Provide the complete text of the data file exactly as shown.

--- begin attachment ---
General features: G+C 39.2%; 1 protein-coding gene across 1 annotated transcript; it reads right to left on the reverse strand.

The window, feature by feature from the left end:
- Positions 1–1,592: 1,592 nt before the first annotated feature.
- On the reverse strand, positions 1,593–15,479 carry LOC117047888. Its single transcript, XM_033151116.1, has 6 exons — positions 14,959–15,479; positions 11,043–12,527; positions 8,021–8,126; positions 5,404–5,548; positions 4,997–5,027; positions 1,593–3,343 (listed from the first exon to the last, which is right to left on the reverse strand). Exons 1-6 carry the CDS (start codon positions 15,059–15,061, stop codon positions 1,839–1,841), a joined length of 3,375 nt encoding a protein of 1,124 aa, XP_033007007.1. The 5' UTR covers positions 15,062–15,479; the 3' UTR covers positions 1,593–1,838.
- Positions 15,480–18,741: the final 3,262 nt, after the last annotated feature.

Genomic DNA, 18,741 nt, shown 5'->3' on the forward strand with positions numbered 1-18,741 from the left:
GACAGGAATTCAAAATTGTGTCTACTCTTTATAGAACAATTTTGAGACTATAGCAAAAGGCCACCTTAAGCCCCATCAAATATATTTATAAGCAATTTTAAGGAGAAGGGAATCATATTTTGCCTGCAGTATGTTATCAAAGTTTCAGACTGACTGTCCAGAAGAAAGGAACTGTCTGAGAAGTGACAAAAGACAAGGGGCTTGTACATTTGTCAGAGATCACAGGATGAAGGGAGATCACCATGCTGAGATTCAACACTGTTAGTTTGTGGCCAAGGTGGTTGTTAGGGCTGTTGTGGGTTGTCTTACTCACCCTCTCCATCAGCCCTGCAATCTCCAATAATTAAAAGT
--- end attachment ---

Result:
General features: G+C 39.2%; 1 protein-coding gene across 1 annotated transcript; it reads right to left on the reverse strand.

The window, feature by feature from the left end:
- Positions 1–1,592: 1,592 nt before the first annotated feature.
- On the reverse strand, positions 1,593–15,479 carry LOC117047888. Its single transcript, XM_033151116.1, has 6 exons — positions 14,959–15,479; positions 11,043–12,527; positions 8,021–8,126; positions 5,404–5,548; positions 4,997–5,027; positions 1,593–3,343 (listed from the first exon to the last, which is right to left on the reverse strand). Exons 1-6 carry the CDS (start codon positions 15,059–15,061, stop codon positions 1,839–1,841), a joined length of 3,375 nt encoding a protein of 1,124 aa, XP_033007007.1. The 5' UTR covers positions 15,062–15,479; the 3' UTR covers positions 1,593–1,838.
- Positions 15,480–18,741: the final 3,262 nt, after the last annotated feature.

Genomic DNA, 18,741 nt, shown 5'->3' on the forward strand with positions numbered 1-18,741 from the left:
GACAGGAATTCAAAATTGTGTCTACTCTTTATAGAACAATTTTGAGACTATAGCAAAAGGCCACCTTAAGCCCCATCAAATATATTTATAAGCAATTTTAAGGAGAAGGGAATCATATTTTGCCTGCAGTATGTTATCAAAGTTTCAGACTGACTGTCCAGAAGAAAGGAACTGTCTGAGAAGTGACAAAAGACAAGGGGCTTGTACATTTGTCAGAGATCACAGGATGAAGGGAGATCACCATGCTGAGATTCAACACTGTTAGTTTGTGGCCAAGGTGGTTGTTAGGGCTGTTGTGGGTTGTCTTACTCACCCTCTCCATCAGCCCTGCAATCTCCAATAATTAAAAGT